Significance of the Yeats poem

I think it's worth noting the text of W.B. Yeats' "The Second Coming" here, as it lent the title and the theme to the episode. It can be argued, in fact, that the themes conveyed in "The Second Coming" (the poem) are representative of the overall themes of this season, if not the entire series in general - coming in on the end of something, foreboding and dread, violence, and the need to be saved are all common themes between the series and the poem. I don't think the significance of AJ studying this piece in his literature class can be underemphasized.

The text is as follows:

Turning and turning in the widening gyre
The falcon cannot hear the falconer;
Things fall apart; the centre cannot hold;
Mere anarchy is loosed upon the world,
The blood-dimmed tide is loosed, and everywhere
The ceremony of innocence is drowned;
The best lack all conviction, while the worst
Are full of passionate intensity.
Surely some revelation is at hand;
Surely the Second Coming is at hand.
The Second Coming! Hardly are those words out
When a vast image out of Spritus Mundi
Troubles my sight: somewhere in the sands of the desert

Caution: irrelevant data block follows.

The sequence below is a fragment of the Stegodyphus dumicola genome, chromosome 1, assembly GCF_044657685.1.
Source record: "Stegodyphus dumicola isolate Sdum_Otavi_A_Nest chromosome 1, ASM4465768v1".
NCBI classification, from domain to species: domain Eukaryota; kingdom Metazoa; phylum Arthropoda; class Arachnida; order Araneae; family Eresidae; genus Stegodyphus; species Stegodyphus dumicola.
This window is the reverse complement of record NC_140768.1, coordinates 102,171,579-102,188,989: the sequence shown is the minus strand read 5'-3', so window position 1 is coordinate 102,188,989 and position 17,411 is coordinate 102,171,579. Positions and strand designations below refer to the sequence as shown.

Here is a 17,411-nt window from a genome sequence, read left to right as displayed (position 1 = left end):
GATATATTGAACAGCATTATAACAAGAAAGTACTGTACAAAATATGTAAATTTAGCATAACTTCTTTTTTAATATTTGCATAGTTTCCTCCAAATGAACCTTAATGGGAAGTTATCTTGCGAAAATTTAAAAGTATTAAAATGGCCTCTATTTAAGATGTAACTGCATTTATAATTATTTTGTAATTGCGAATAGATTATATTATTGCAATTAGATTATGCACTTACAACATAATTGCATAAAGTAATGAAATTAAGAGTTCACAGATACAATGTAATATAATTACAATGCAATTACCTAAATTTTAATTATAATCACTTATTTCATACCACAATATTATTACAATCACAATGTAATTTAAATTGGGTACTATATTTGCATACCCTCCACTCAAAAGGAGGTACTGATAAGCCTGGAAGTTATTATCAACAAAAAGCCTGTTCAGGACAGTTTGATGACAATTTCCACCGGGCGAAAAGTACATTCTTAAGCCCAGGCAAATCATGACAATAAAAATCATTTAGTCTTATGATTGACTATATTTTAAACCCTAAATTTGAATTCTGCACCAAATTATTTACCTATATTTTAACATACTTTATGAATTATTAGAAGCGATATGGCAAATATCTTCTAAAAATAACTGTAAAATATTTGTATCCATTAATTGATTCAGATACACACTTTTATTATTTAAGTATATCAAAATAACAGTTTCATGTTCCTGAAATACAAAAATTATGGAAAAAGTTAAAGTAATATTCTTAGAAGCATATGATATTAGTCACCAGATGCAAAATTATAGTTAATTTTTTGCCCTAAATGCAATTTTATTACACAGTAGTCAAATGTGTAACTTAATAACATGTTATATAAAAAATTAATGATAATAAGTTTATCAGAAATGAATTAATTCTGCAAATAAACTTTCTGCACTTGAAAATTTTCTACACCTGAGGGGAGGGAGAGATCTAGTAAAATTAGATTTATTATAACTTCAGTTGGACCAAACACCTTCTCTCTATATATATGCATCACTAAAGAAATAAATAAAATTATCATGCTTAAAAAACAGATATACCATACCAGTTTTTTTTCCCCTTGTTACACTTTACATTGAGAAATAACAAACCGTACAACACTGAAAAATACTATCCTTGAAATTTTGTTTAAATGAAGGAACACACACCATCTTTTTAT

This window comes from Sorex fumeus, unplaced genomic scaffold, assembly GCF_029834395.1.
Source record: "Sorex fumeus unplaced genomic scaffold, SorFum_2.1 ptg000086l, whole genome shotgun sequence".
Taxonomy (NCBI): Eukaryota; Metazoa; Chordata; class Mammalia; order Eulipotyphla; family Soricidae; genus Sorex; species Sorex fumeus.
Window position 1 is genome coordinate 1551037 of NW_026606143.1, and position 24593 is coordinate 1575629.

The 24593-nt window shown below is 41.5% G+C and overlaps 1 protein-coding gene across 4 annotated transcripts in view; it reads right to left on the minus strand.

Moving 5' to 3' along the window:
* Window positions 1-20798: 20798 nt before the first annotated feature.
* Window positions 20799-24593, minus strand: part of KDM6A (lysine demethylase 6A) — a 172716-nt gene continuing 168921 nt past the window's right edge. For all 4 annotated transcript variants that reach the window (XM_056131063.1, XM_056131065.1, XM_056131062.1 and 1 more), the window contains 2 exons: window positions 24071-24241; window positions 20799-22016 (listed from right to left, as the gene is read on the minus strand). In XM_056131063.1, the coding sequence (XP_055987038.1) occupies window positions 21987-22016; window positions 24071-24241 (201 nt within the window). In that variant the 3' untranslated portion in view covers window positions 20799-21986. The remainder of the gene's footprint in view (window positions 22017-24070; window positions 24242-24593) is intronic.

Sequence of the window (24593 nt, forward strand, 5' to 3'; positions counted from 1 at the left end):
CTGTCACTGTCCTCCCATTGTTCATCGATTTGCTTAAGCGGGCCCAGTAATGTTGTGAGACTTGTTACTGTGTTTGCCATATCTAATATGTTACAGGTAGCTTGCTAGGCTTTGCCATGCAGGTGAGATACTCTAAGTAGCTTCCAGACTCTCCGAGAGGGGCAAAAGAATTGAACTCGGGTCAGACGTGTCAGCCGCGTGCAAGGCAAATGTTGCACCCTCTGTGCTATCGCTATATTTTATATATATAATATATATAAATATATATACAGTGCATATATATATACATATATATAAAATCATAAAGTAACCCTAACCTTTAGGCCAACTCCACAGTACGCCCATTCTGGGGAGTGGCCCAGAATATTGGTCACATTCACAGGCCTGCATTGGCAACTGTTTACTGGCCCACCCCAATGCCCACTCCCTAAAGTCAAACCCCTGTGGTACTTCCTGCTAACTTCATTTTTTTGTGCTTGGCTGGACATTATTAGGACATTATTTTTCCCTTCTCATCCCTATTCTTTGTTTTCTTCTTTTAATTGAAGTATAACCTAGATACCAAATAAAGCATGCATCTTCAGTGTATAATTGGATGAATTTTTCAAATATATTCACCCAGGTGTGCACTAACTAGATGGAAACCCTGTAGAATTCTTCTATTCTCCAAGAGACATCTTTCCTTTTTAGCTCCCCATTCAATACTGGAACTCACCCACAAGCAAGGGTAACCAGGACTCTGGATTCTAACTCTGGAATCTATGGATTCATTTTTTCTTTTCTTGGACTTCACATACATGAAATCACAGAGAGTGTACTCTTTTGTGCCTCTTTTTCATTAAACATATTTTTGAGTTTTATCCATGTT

A shape with lion body and the head of a man,
A gaze blank and pitiless as the sun,
Is moving its slow thighs, while all about it
Reel shadows of the indignant desert birds.
The darkness drops again; but now I know
That twenty centuries of stony sleep
were vexed to nightmare by a rocking cradle,
And what rough beast, its hour come round at last,
Slouches towards Bethlehem to be born?

So ... is the blood-dimmed tide about to be loosed? I mean, it sure looks that way, doesn't it?

I also think the following line is a spot-on characterization of the two types of people on the show:

"The best lack all conviction, while the worst are full of passionate intensity"

I don't know why the last part of that quote makes me think of Meadow, but it does.

Any other thoughts tying together the poem and the episode or the series in general?

Re: Significance of the Yeats poem

Well, if we really got going on this we could probably mine this one forever, but no one seems to be biting. I will say that Yeats wrote this right after WWI, and that he was basically mourning the passing of the old, aristocratic Europe and in distress about what it might mean if a bunch of proles actually managed to take over, as they'd just done in Russia. This has obvious parallels to the end of another age--the death of the real LCN, with its omerta and code of honor. Ironically, in both cases most of us would not be sad to see either way of life go, as much as it makes for a remarkable poem and remarkable television.

Don't quote me on any of this, because I haven't touched a Norton Anthology since I was an undergraduate like AJ!
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